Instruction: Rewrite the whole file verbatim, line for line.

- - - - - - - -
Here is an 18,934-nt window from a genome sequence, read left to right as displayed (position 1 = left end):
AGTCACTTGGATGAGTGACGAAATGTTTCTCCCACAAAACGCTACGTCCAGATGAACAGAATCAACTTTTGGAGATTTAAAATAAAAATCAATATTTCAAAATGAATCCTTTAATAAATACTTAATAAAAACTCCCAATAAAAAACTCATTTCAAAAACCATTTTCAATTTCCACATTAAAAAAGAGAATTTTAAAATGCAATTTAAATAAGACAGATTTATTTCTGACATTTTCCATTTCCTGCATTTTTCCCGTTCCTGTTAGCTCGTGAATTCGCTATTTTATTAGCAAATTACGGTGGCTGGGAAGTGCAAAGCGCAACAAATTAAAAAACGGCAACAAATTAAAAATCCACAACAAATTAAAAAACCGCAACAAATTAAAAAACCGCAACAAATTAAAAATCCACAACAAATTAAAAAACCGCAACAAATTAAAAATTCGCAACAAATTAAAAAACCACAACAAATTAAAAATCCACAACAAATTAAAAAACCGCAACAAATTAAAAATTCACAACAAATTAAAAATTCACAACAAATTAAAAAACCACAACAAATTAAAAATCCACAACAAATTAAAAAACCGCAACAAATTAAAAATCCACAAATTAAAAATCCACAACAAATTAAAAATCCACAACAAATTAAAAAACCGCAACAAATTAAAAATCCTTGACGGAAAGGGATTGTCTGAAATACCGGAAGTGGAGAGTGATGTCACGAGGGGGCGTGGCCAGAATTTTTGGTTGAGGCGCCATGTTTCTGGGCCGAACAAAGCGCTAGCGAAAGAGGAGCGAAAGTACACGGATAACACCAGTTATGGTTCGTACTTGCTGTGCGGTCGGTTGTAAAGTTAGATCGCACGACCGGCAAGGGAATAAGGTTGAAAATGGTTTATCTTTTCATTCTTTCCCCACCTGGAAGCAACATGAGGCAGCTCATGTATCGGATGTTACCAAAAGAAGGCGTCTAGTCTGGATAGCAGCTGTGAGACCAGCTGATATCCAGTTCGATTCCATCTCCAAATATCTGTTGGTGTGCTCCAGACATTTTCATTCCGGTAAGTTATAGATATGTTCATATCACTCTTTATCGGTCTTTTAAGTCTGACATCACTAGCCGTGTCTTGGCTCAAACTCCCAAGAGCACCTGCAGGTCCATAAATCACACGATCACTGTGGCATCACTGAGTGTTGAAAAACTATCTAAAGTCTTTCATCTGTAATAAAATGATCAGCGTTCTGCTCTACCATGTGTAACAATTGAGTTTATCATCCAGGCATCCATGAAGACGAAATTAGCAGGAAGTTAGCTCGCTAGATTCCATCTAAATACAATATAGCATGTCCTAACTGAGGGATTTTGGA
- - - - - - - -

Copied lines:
Here is an 18,934-nt window from a genome sequence, read left to right as displayed (position 1 = left end):
AGTCACTTGGATGAGTGACGAAATGTTTCTCCCACAAAACGCTACGTCCAGATGAACAGAATCAACTTTTGGAGATTTAAAATAAAAATCAATATTTCAAAATGAATCCTTTAATAAATACTTAATAAAAACTCCCAATAAAAAACTCATTTCAAAAACCATTTTCAATTTCCACATTAAAAAAGAGAATTTTAAAATGCAATTTAAATAAGACAGATTTATTTCTGACATTTTCCATTTCCTGCATTTTTCCCGTTCCTGTTAGCTCGTGAATTCGCTATTTTATTAGCAAATTACGGTGGCTGGGAAGTGCAAAGCGCAACAAATTAAAAAACGGCAACAAATTAAAAATCCACAACAAATTAAAAAACCGCAACAAATTAAAAAACCGCAACAAATTAAAAATCCACAACAAATTAAAAAACCGCAACAAATTAAAAATTCGCAACAAATTAAAAAACCACAACAAATTAAAAATCCACAACAAATTAAAAAACCGCAACAAATTAAAAATTCACAACAAATTAAAAATTCACAACAAATTAAAAAACCACAACAAATTAAAAATCCACAACAAATTAAAAAACCGCAACAAATTAAAAATCCACAAATTAAAAATCCACAACAAATTAAAAATCCACAACAAATTAAAAAACCGCAACAAATTAAAAATCCTTGACGGAAAGGGATTGTCTGAAATACCGGAAGTGGAGAGTGATGTCACGAGGGGGCGTGGCCAGAATTTTTGGTTGAGGCGCCATGTTTCTGGGCCGAACAAAGCGCTAGCGAAAGAGGAGCGAAAGTACACGGATAACACCAGTTATGGTTCGTACTTGCTGTGCGGTCGGTTGTAAAGTTAGATCGCACGACCGGCAAGGGAATAAGGTTGAAAATGGTTTATCTTTTCATTCTTTCCCCACCTGGAAGCAACATGAGGCAGCTCATGTATCGGATGTTACCAAAAGAAGGCGTCTAGTCTGGATAGCAGCTGTGAGACCAGCTGATATCCAGTTCGATTCCATCTCCAAATATCTGTTGGTGTGCTCCAGACATTTTCATTCCGGTAAGTTATAGATATGTTCATATCACTCTTTATCGGTCTTTTAAGTCTGACATCACTAGCCGTGTCTTGGCTCAAACTCCCAAGAGCACCTGCAGGTCCATAAATCACACGATCACTGTGGCATCACTGAGTGTTGAAAAACTATCTAAAGTCTTTCATCTGTAATAAAATGATCAGCGTTCTGCTCTACCATGTGTAACAATTGAGTTTATCATCCAGGCATCCATGAAGACGAAATTAGCAGGAAGTTAGCTCGCTAGATTCCATCTAAATACAATATAGCATGTCCTAACTGAGGGATTTTGGA